By Fleisch, Daniel A.; Kinnaman, Laura
"Waves are an incredible subject within the fields of mechanics, electromagnetism, and quantum concept, yet many scholars fight with the mathematical features. Written to enrich path textbooks, this publication makes a speciality of the themes that scholars locate such a lot tricky. keeping the hugely well known strategy utilized in Fleisch's different Student's courses, the publication makes use of undeniable language to provide an explanation for basic rules in an easy and transparent approach. routines and fully-worked examples aid readers attempt their realizing of the options, making this an excellent booklet for undergraduates in physics and engineering attempting to become familiar with this difficult topic. The ebook is supported by means of a set of on-line assets to be had at www.cambridge.org/9781107643260. those comprise interactive suggestions for each workout and challenge within the textual content and a sequence of video podcasts within which the authors clarify the $64000 options of each part of the book"-- Read more...
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Extra resources for A student’s guide to waves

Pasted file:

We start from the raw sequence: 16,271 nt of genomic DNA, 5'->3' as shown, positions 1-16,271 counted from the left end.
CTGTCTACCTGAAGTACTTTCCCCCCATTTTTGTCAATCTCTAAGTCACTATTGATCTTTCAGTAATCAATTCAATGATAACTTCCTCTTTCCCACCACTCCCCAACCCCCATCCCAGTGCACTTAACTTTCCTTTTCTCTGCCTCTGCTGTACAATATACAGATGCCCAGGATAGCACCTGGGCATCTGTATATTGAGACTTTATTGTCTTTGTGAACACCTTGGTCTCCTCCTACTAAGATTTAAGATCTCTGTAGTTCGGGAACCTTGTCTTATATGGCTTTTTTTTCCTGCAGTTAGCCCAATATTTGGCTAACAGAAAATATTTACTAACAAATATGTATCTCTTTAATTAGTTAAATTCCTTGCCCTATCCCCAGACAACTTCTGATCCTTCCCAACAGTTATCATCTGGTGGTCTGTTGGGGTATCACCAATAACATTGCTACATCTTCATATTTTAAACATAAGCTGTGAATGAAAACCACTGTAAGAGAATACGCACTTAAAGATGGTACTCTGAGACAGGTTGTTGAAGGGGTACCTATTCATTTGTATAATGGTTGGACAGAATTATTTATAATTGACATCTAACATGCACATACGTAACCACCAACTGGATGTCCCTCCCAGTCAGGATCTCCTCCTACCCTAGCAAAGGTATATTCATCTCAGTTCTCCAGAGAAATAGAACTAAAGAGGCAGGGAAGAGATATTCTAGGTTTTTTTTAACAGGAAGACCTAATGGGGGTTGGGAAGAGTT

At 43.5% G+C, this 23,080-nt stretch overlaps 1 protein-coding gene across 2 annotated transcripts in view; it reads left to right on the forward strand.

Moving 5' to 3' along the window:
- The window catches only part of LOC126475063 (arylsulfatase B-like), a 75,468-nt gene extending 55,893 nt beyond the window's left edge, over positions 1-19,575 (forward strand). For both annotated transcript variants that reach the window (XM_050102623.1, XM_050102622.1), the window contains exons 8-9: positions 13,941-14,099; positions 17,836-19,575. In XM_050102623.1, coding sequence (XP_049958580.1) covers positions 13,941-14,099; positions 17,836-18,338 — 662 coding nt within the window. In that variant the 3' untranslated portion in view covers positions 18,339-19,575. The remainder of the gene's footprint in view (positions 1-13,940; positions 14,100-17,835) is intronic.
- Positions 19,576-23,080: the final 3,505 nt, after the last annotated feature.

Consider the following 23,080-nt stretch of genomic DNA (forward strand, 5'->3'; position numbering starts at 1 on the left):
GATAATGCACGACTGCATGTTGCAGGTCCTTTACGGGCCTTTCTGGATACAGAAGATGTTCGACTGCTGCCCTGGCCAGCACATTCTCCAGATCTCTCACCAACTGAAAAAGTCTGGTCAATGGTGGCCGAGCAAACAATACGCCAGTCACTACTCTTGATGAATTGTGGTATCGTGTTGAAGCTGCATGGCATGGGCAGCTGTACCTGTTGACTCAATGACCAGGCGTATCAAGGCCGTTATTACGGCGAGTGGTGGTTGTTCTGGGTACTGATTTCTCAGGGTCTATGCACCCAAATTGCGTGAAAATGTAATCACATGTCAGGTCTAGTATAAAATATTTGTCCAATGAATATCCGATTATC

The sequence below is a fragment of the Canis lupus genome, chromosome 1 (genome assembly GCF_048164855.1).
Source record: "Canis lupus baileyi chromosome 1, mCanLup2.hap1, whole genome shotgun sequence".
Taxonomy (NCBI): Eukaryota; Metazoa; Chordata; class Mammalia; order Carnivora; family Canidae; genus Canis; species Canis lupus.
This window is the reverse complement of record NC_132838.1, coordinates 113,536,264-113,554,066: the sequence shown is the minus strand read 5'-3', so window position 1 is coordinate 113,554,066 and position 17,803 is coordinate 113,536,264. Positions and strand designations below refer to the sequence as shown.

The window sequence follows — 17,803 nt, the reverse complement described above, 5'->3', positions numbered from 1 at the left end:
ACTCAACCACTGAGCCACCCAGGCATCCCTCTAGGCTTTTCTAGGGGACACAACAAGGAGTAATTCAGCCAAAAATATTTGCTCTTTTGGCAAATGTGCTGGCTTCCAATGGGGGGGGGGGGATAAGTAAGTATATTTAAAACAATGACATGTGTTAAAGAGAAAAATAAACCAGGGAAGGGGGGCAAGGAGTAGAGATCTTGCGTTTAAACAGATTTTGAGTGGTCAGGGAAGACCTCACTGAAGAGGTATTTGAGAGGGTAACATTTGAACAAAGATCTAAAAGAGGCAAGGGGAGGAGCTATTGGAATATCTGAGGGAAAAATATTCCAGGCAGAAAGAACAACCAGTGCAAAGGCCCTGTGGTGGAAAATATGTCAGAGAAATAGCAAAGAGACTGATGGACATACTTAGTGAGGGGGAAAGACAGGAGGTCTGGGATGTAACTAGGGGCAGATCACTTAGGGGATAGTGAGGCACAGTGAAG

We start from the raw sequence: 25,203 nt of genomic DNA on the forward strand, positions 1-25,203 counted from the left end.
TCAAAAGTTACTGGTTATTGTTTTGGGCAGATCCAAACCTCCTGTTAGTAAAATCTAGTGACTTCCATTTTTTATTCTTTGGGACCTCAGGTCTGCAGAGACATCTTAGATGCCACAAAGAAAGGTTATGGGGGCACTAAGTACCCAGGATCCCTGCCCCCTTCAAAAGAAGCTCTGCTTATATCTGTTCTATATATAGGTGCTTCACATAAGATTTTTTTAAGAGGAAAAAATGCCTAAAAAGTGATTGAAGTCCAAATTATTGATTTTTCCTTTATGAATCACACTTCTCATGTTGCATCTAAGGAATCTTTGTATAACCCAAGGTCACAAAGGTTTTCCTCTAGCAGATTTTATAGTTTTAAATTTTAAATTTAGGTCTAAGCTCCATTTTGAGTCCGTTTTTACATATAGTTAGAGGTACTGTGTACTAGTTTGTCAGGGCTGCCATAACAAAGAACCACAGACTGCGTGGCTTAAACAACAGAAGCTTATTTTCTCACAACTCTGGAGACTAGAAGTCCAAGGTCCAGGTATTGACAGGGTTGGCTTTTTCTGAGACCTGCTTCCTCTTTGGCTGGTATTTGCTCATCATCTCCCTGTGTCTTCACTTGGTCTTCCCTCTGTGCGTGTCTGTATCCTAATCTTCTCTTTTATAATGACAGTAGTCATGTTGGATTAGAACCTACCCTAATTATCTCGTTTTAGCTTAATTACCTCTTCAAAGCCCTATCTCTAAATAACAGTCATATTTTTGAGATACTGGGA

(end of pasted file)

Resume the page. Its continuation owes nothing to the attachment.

In the case of the cosine function, the same analysis applies, as long as you recall that cos φ = sin(φ + π/2) and draw the phasor representing the cosine function along the vertical axis at time t = 0. Using this simplified approach, the two wavefunctions (y1 and y2 ) shown in Figs. 24 can be represented by the two phasors shown in Fig. 30. Notice that both of these phasors rotate anti-clockwise at the same rate (since they have the same ω), maintaining the phase difference between them (π/2 in this case).
26. As θ increases from 180◦ to 360◦ , the eiθ and e−iθ phasors continue rotating, and the resultant eiθ + e−iθ returns to zero and then to 1, as expected for the cosine function at these angles. So the cosine function can be represented by the two counter-rotating phasors eiθ and e−iθ , and at any angle the addition of those phasors and division by 2 yields the value of the cosine of that angle. Can the sine function also be represented in this way? Yes it can. To see how that works, observe what happens if you subtract e−iθ from eiθ : eiθ − e−iθ = (cos θ + i sin θ ) − (cos θ − i sin θ ) = cos θ − cos θ + i sin θ − (−i sin θ ) = 2i sin θ or sin θ = eiθ − e−iθ .
26. At θ = 0, both of these phasors point along the positive horizontal (real) axis of the complex plane (for clarity the phasors eiθ and e−iθ are drawn using dashed lines and slightly offset from one another in Fig. 26). Adding these two same-direction phasors produces a resultant phasor (which we label eiθ + e−iθ ) that also points along the positive real axis and has a magnitude (length) of 2 (since eiθ and e−iθ both have a magnitude of 1). Hence the expression (eiθ + e−iθ )/2 has a magnitude of 1, which is the value of cos θ for θ = 0.
A student’s guide to waves by Fleisch, Daniel A.; Kinnaman, Laura